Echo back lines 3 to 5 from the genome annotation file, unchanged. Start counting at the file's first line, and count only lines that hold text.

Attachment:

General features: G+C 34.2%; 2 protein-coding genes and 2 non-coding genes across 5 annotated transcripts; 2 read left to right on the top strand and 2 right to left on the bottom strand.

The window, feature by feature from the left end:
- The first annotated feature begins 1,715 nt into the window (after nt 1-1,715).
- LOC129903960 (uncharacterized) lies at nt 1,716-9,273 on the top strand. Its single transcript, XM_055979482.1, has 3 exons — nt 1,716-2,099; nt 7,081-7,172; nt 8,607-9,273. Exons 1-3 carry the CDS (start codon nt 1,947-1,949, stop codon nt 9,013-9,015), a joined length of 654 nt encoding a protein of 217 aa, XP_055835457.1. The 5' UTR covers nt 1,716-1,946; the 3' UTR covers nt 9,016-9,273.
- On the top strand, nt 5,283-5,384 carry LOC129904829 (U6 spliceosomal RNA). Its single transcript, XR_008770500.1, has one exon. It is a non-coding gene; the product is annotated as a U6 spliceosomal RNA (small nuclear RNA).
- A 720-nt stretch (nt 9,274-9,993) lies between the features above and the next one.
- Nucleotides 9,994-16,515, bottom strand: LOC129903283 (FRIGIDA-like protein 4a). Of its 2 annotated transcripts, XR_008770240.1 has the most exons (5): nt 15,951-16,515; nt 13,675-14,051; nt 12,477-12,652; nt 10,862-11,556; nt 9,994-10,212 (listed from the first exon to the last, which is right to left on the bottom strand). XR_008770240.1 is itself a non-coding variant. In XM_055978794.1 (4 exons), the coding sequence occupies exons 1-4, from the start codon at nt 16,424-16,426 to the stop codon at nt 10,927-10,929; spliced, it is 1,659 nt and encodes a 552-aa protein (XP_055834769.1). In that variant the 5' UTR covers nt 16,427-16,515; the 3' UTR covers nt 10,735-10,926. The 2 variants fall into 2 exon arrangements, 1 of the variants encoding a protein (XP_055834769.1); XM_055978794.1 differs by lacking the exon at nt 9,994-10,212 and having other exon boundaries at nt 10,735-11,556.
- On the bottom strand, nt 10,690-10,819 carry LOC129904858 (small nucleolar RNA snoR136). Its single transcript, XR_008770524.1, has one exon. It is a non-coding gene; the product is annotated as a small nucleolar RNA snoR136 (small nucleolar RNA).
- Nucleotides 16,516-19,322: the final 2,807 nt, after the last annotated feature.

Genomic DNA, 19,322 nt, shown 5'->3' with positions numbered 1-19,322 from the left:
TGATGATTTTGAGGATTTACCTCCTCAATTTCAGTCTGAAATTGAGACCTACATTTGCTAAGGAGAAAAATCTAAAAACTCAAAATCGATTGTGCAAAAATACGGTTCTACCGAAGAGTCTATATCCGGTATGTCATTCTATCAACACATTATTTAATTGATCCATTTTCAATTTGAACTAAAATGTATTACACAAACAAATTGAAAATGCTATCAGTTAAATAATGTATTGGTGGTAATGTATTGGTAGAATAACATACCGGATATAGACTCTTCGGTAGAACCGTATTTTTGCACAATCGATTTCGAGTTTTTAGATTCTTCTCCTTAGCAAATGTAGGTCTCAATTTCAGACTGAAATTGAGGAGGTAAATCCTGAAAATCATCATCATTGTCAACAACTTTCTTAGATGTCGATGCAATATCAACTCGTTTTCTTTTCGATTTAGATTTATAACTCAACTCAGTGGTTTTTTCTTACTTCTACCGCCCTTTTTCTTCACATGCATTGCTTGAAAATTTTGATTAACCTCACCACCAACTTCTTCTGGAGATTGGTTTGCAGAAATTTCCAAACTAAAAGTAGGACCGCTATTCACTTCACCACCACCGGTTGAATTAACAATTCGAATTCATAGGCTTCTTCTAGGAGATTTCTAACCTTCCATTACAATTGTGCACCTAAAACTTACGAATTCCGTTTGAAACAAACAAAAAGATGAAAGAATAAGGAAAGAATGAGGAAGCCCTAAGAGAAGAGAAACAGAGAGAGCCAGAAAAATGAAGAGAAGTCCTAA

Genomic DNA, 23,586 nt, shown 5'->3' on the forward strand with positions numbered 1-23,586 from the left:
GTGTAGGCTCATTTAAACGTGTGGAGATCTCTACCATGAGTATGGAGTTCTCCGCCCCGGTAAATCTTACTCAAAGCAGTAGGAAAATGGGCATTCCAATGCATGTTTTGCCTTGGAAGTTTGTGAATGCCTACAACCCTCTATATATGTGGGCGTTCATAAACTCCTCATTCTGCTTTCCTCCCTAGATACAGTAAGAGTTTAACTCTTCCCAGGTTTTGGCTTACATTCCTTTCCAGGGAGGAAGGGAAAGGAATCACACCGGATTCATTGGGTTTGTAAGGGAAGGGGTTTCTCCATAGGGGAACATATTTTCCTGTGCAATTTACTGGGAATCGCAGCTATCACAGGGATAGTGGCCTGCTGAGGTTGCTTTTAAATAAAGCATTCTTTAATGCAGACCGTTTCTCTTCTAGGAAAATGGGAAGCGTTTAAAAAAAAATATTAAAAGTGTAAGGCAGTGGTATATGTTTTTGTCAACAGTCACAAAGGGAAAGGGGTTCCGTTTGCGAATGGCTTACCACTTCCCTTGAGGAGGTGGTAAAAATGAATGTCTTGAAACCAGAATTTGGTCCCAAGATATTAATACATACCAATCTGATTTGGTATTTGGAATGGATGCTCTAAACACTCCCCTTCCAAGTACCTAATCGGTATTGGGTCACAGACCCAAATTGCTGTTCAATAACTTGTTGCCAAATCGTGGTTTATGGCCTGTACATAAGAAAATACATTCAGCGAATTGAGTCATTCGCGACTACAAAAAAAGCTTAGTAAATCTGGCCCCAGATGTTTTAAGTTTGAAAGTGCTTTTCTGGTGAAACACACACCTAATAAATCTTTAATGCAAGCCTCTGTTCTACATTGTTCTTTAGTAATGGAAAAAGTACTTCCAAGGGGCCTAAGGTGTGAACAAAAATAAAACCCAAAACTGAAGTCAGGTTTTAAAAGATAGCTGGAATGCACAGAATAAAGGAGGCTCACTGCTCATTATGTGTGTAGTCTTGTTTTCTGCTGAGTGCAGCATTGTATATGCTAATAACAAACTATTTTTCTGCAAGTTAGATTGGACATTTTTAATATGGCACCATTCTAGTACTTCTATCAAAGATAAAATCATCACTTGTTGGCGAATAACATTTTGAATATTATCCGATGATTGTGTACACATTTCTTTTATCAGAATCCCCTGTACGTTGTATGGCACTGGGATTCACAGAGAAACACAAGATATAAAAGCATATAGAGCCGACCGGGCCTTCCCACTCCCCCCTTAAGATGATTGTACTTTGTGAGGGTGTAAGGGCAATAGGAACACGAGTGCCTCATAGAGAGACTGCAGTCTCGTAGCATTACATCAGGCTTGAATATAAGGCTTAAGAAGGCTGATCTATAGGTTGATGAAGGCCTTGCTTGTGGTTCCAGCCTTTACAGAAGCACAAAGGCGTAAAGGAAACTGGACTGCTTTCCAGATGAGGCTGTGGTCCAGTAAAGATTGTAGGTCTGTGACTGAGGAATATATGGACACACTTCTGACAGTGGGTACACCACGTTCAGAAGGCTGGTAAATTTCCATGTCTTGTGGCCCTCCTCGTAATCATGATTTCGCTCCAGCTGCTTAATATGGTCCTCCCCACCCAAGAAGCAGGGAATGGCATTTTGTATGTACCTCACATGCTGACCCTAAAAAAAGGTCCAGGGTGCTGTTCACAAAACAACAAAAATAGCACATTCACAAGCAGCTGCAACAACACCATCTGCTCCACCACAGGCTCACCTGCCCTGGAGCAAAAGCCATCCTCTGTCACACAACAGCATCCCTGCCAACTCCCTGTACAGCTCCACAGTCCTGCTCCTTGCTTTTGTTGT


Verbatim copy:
- The first annotated feature begins 1,715 nt into the window (after nt 1-1,715).
- LOC129903960 (uncharacterized) lies at nt 1,716-9,273 on the top strand. Its single transcript, XM_055979482.1, has 3 exons — nt 1,716-2,099; nt 7,081-7,172; nt 8,607-9,273. Exons 1-3 carry the CDS (start codon nt 1,947-1,949, stop codon nt 9,013-9,015), a joined length of 654 nt encoding a protein of 217 aa, XP_055835457.1. The 5' UTR covers nt 1,716-1,946; the 3' UTR covers nt 9,016-9,273.
- On the top strand, nt 5,283-5,384 carry LOC129904829 (U6 spliceosomal RNA). Its single transcript, XR_008770500.1, has one exon. It is a non-coding gene; the product is annotated as a U6 spliceosomal RNA (small nuclear RNA).